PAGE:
Grace admits, however, that Hidden City Tours hasn’t been entirely divested of censure, particularly when it comes to how much responsibility the guides should be given.
On this topic, she is forthright, describing how Fernando and Juan Carlos were handpicked on the back of a rigorous vetting process, in order to determine whether they were mentally and physically prepared to give tours, not least deal with extensive media interest (on the maiden tour, we are joined by a camera crew from Catalonian newspaper La Vanguardia).
At this point, Grace also alludes to a third guide selected for training alongside Juan Carlos and Fernando – “a wonderful storyteller, very funny, but we discovered that he had been drinking, and we just couldn’t take him on.”
“I’ve also been asked things like, ‘How do I know the guide isn’t going to turn around and rob me?’” she explains. “Some have even inquired into whether they have undergone CRB checks. I mean, it’s ridiculous. We’re not going into any schools, and if anyone’s fearful, it’s the guide.”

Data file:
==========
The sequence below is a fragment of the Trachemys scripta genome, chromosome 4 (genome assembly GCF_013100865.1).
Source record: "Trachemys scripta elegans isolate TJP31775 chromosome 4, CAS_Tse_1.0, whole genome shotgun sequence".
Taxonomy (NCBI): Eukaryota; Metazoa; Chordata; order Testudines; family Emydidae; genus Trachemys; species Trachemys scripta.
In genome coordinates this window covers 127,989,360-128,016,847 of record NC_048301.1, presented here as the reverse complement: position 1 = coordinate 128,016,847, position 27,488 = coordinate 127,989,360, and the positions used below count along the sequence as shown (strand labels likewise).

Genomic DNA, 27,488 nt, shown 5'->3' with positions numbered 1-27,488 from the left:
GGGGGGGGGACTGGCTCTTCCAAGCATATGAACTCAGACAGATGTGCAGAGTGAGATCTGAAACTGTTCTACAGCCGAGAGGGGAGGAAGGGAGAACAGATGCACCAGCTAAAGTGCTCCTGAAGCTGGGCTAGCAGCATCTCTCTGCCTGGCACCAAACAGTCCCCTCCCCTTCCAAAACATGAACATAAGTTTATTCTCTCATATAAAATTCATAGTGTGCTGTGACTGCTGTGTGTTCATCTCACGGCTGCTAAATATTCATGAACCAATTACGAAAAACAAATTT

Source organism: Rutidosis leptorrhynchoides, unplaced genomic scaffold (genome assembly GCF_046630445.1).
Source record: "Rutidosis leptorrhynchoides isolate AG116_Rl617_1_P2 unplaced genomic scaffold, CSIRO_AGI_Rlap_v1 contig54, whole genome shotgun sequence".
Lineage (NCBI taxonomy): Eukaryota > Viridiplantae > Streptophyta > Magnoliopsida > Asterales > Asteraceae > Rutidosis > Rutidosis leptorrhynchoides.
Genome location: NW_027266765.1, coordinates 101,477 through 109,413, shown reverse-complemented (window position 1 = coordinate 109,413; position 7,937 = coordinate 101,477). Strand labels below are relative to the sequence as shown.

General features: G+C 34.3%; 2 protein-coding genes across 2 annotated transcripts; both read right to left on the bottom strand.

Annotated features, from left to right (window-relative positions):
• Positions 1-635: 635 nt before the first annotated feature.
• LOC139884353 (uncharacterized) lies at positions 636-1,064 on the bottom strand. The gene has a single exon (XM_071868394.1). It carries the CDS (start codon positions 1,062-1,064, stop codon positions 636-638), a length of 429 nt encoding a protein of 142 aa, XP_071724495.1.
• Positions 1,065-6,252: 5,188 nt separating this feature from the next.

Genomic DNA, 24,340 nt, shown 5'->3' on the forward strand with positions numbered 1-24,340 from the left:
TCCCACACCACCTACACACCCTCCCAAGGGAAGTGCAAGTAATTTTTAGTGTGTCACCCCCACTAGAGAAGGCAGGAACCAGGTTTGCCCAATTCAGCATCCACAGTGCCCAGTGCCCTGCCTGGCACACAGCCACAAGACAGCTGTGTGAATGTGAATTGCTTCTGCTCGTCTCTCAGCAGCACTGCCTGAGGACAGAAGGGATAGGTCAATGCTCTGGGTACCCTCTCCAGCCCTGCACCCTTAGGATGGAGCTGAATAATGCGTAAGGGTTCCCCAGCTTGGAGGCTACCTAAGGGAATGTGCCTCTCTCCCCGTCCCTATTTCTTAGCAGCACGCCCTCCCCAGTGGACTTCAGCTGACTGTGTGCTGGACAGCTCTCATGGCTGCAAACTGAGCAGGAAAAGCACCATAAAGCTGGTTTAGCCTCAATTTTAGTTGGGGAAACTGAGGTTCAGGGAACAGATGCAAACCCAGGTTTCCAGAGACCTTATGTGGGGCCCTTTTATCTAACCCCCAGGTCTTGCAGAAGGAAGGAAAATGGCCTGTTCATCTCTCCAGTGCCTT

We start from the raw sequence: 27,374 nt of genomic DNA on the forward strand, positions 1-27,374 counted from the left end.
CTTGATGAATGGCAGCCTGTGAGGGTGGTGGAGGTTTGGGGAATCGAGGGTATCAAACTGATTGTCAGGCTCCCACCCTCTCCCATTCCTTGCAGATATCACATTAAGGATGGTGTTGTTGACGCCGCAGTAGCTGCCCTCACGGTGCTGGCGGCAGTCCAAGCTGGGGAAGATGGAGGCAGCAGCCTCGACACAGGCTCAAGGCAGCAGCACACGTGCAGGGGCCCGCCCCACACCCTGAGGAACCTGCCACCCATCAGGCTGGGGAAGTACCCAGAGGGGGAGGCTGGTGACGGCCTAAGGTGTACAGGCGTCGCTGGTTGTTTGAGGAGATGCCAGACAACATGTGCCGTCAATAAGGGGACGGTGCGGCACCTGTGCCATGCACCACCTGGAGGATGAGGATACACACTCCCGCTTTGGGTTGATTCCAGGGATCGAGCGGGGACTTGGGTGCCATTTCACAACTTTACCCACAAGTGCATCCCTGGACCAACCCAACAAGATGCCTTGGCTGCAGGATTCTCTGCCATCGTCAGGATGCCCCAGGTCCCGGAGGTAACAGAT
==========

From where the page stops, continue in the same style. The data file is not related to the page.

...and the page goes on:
And for all the talk of red tape and bureaucracy – contracts are in the process of being drawn up for guides, essentially making Juan Carlos and Fernando equal shareholders in the enterprise – Grace is palpably protective of her “partners”, particularly Juan Carlos (“he’s gone through so much”).
Later that evening, walking back to my hotel along Avignuda Diagonal, the broad avenue that cuts Barcelona in two, from west to east, something strikes me. The vestibules to the various bank branches belonging to Santander and Caixabank are nearly all lined with sleeping bodies.
It’s an irony of the cruellest kind: the disenfranchised and the poor taking refuge within the innards of the very institutions that have contributed – through reckless spending and the mis-selling of bonds – to their country’s current plight.
Hidden City Tours doesn’t posit itself as the ultimate panacea to Barcelona’s state of destitution and insolvency – it would be unrealistic to do so. But, its introduction feels somehow both fresh and apposite; and in keeping with the Big Issue’s motto of “a hand up, not a hand out”, the scheme’s progress will surely be worth monitoring in the coming months – and hopefully longer.
More information on Hidden City Tours can be found at www.hiddencitytours.com